The Fun-to-Misery Ratio

The Fun-to-Misery RatioA member of my staff once said, “I work my eight hours so that I can go do what I really want to do.” I responded, “Really, I understand that we work eight-hours a day just to breakeven.” His response was memorable, “That is the most depressing thing I have ever heard.”

Work-Life Balance

What is work-life balance? It’s an important question, given the goal it espouses represents nothing less than the gold standard of achievement for the modern worker. The mission demands that an individual not only identify life’s conflicting priorities and place them in the proper order, but that he/she allocate the day’s allotted time accordingly, as well. Work-life balance is, in effect, the modern equivalent of another kind of prize humankind has been pursuing for millennia, Nirvana.

Why is work-life balance so difficult to achieve? Because the phrase sets-up an artificial conflict that is impossible to resolve.

  • Work-life balance is a misnomer – It implies that our work, and our life, are two separate things, two competing forces that must be balanced. Thus, staging a struggle between the illusion of poorly defined extremes, life and its antagonist, work.
  • Balance is fleeting – Balance requires constant energy and vigilance to maintain. And even if we do manage to sort out our priorities, and allocate the day’s efforts appropriately, our sense of equilibrium is continually buffeted by forces beyond our control. The reality, balance is an ephemeral experience that we only enjoy as we pass between the poles of life’s many competing priorities.

The fact is, the pursuit of work-life balance represents a Rube Goldberg method for achieving personal satisfaction and wellbeing.

Fun-to-Misery Ratio (FMR)

I prefer an approach for measuring life satisfaction that I call the, Fun-to-Misery Ratio. Its principles are straight-forward:

  • Life – Regardless of whether you are at work or at home, studying or surfing, vexing or vacationing, it’s all your life and you are in charge.
  • Perspective – An activity can only be defined as work if you would rather be doing something else. For some, being at work, is not work at all.

I once heard that we think in generalities, but we live in detail. This is another factor that renders that work-life balance approach ineffective. The pieces, work and life, are too big and too vague to measure effectively.

What we can do effectively is pay attention to the task at hand and ask ourselves this question: Am I enjoying what I am doing at the moment? If the answer is yes, it goes to the fun side of the ledger. If the answer is no; well, you get the idea. At the end of a day, a week, or whatever period you chose, you will have a ratio of your experiences, both positive and negative.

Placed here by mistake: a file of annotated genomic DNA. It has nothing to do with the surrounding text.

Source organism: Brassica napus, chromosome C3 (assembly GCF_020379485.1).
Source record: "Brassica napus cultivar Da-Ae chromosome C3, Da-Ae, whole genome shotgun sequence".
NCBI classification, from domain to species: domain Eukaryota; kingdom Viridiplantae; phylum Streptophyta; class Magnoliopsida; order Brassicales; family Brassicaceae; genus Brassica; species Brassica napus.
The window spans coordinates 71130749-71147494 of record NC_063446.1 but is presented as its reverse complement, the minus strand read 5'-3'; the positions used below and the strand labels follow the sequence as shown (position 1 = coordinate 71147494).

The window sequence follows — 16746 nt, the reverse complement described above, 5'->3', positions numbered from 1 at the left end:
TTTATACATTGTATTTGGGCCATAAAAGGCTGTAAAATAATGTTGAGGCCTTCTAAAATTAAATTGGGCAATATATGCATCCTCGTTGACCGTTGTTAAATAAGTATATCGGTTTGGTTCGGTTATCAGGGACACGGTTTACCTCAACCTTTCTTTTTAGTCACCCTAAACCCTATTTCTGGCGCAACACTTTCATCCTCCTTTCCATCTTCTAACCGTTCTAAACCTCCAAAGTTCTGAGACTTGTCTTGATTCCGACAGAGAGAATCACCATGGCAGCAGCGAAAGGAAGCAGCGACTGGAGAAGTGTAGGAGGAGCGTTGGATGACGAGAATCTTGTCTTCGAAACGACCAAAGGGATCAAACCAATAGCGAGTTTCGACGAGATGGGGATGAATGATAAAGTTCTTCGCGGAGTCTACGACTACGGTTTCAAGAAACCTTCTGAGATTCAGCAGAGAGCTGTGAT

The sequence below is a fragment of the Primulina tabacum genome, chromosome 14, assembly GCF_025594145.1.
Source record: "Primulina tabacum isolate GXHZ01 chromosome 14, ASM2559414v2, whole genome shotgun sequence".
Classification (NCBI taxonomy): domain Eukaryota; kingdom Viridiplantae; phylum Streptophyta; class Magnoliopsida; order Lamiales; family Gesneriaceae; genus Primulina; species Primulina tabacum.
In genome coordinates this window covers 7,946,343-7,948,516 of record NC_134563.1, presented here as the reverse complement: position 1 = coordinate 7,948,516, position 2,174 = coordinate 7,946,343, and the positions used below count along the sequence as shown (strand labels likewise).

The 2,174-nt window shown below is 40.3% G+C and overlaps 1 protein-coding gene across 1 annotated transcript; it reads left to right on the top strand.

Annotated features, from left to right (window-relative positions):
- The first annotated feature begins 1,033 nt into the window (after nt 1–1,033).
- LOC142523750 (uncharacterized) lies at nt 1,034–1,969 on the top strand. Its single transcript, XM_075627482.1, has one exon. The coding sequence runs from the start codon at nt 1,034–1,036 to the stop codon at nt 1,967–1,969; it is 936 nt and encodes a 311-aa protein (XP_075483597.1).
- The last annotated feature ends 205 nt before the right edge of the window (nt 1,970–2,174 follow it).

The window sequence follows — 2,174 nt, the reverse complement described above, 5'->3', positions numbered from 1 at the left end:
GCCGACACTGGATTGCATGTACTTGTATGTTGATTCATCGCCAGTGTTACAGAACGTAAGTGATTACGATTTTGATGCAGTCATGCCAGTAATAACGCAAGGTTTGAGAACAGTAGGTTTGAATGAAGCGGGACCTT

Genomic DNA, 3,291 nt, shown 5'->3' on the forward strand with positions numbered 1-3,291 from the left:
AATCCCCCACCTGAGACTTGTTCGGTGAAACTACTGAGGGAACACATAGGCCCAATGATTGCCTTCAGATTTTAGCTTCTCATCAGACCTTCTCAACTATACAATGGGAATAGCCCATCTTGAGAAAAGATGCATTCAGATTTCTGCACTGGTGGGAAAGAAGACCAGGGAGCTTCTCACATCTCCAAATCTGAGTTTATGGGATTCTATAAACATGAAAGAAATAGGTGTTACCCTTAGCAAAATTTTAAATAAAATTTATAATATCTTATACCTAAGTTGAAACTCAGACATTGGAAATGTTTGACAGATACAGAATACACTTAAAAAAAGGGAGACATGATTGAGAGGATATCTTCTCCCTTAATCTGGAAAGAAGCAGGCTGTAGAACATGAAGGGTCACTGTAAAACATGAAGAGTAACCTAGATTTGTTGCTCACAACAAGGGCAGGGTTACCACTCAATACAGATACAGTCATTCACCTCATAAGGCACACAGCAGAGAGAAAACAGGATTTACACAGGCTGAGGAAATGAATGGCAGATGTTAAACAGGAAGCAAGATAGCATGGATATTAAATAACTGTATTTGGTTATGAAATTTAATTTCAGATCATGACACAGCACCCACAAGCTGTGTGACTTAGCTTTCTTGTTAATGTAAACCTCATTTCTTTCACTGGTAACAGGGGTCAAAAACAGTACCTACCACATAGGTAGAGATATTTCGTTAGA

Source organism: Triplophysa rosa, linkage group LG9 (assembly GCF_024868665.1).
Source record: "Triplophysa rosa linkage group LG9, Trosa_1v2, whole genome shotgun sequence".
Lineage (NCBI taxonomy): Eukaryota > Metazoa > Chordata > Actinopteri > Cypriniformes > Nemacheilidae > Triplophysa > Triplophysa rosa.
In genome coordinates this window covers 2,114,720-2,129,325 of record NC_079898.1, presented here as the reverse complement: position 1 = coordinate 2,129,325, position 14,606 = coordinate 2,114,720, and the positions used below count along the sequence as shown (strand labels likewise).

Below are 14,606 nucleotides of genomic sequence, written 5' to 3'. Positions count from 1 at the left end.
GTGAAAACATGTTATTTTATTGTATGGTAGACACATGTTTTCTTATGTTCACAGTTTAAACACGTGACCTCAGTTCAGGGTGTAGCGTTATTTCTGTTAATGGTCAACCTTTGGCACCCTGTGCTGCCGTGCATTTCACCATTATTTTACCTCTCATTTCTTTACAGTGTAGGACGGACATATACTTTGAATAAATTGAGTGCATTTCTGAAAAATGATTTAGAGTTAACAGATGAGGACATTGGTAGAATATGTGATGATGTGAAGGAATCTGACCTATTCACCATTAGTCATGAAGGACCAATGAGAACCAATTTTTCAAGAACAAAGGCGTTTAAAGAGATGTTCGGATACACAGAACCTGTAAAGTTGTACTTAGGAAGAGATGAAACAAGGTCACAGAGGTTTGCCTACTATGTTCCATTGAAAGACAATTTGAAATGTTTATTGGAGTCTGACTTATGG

In the interest of transparency, I have never kept an actual score card tallying my results, it’s not my style to track that kind of detail. I just make a mental note of how I am feeling about the task at hand, and then at some point reflect back on the week, month or even experiences throughout the past year, and give the period a ranking. I use a 1-to-10 scale, with anything above 5 being to the positive side of the leger. I am normally in the 6 to 7 range. Throughout the years, I have been as low as a 2 and as high as an 8.

Two additional points to keep in mind:

  • The FMR is self-correcting – Too much time spent at the extremes of fun or misery will eventually lead to an overcorrection and drive us to the other end of the scale. A simple example being, a night of excess is usually followed by a day of corresponding misery (AKA: Hangover). Likewise, too much time doing something you do not enjoy will ultimately have consequences, as well.
  • Attitude matters – We all know the individual that is always happy. And likewise, we also know the individual that never will be. A person’s fun-to-misery ratio is undoubtedly impacted by their dominate attitude.

The FMR theory described above is the result of a back-of-the-napkin conversation that I had with an engineer friend approximately 30 years ago. Since that time, I have become convinced that we do ourselves a disservice when we attempt to segment our life and our work.

I think we are far better served, and therefore have more fun, if we look for the art in everything we do; yes, even in the mundane. This may sound cliché, but I have come to think of life as a creative process, each moment a small section of canvas, every decision a brushstroke that expresses our intent and our values. It is a visual story, a reflective masterpiece. We don’t think of it this way very often, but it is the accumulation of these moments that reveals the tapestry that we call personal character and ultimately our life’s work.

If your FMR is not to your liking there are only two choices; change what you are doing, or identify the art in what you do. It’s all your life. The details matter.


  • About the Author

    Rick Thomas graduated in 1985 from the University of Nevada, Las Vegas (UNLV) with a degree in Finance. He spent 10 years in the banking and insurance industries, but his true passion is Sociology - fascinated by why people do what they do and how populations respond.

    An entrepreneur at heart, Thomas opened The Chariot Group, Inc., in 1999, an enterprise that is globally recognized for its expertise in videoconferencing system design, installation and integration. In December 2016, he launched the STRIVE Group to address a growing market need for a variety of consulting services focusing on leadership, workforce investments and business sustainability. Thomas is a respected industry leader and torchbearer of digital transformation, using a platform of innovation to connect people with ideas and solutions.

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